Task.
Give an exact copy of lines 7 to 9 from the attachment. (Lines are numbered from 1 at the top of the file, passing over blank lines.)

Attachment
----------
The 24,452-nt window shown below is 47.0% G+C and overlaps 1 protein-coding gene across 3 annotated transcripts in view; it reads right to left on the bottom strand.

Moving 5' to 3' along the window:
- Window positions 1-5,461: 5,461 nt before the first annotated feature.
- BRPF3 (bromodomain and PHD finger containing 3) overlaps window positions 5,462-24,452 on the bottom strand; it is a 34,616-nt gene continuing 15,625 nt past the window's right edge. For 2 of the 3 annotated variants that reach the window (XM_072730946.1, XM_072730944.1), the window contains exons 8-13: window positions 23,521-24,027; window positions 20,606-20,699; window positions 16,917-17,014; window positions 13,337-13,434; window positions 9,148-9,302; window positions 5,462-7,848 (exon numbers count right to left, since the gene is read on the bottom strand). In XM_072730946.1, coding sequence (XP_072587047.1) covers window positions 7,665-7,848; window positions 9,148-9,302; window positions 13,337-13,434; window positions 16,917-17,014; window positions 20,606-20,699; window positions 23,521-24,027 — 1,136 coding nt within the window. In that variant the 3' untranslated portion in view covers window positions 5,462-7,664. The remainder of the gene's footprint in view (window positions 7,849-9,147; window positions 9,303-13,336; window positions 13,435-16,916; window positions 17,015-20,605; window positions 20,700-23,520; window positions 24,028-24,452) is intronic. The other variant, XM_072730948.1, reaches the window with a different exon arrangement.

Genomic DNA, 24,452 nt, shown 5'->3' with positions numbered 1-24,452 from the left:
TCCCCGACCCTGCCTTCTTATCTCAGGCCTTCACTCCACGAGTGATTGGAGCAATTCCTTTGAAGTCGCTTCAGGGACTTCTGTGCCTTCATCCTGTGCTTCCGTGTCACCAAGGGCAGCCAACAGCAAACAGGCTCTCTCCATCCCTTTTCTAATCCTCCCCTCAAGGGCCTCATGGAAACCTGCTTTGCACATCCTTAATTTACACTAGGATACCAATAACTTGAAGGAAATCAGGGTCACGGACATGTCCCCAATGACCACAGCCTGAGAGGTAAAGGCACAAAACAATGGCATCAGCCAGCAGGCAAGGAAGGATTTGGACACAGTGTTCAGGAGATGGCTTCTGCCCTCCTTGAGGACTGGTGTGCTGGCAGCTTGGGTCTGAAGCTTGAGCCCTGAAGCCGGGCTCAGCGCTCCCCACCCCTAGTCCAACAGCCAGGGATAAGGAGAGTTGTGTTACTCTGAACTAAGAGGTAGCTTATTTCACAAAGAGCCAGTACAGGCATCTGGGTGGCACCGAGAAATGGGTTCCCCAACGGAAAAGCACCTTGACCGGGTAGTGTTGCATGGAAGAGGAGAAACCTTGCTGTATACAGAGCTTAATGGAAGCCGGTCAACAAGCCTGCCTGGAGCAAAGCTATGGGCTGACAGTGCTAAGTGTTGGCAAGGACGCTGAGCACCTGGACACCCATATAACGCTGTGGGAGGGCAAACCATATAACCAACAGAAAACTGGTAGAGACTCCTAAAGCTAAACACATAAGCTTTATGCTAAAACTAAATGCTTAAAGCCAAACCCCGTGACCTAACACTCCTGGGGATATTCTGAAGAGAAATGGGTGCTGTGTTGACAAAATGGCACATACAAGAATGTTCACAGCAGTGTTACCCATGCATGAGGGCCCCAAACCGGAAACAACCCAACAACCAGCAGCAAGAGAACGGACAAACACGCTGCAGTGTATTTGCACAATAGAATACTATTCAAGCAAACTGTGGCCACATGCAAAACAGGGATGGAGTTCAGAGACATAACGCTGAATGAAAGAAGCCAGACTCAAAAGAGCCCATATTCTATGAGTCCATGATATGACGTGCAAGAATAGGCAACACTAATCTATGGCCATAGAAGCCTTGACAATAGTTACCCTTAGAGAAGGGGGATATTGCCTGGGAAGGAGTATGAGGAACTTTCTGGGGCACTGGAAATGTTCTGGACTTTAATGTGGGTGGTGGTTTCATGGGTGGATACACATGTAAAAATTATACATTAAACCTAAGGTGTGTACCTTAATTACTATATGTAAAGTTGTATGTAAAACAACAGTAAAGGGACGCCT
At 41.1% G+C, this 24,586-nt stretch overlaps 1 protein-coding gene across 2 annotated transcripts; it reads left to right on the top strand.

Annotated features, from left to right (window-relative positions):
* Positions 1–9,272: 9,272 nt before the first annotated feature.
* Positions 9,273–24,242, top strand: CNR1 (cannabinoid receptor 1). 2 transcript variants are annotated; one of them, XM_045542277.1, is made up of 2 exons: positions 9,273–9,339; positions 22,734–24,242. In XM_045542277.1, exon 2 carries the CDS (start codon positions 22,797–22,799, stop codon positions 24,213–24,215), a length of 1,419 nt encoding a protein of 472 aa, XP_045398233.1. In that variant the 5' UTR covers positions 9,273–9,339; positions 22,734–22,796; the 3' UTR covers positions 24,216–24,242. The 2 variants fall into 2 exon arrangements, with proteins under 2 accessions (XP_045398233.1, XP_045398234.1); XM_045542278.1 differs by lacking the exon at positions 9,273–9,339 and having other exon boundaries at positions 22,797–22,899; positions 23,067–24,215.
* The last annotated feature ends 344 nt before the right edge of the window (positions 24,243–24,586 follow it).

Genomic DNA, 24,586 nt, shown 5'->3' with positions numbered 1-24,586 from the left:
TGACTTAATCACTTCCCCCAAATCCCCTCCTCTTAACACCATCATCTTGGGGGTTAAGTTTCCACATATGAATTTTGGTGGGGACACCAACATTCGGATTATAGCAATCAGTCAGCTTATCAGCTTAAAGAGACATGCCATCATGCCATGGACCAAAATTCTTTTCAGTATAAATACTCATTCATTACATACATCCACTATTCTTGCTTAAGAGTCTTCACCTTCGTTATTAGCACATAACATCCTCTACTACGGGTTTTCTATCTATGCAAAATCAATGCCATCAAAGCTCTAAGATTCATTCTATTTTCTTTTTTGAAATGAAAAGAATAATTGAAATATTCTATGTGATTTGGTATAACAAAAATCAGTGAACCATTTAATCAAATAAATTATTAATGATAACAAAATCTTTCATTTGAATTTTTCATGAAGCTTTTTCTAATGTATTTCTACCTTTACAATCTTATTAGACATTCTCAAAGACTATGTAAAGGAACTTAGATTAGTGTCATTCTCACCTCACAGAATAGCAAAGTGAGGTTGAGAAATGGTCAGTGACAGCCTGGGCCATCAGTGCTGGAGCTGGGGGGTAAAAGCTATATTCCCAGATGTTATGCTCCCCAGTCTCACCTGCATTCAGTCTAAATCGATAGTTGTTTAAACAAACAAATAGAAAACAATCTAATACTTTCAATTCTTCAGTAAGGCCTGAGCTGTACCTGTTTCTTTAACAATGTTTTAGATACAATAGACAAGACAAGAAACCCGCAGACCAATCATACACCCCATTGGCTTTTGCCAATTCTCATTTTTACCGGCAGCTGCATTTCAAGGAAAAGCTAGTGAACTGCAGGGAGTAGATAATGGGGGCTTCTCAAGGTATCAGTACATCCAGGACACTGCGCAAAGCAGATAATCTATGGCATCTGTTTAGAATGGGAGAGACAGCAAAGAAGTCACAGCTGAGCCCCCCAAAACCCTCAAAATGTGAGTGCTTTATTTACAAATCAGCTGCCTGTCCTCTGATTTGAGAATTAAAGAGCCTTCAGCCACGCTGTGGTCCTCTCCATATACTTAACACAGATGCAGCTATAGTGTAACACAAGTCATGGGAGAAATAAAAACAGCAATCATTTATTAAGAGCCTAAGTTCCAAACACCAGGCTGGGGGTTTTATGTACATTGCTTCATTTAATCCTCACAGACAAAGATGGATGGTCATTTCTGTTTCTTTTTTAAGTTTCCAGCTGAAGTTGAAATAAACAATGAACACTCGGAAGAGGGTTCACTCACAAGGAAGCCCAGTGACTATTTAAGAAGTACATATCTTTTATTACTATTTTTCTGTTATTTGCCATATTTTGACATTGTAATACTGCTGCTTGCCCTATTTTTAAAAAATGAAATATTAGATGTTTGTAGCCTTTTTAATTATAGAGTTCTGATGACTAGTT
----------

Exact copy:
At 41.1% G+C, this 24,586-nt stretch overlaps 1 protein-coding gene across 2 annotated transcripts; it reads left to right on the top strand.

Annotated features, from left to right (window-relative positions):
* Positions 1–9,272: 9,272 nt before the first annotated feature.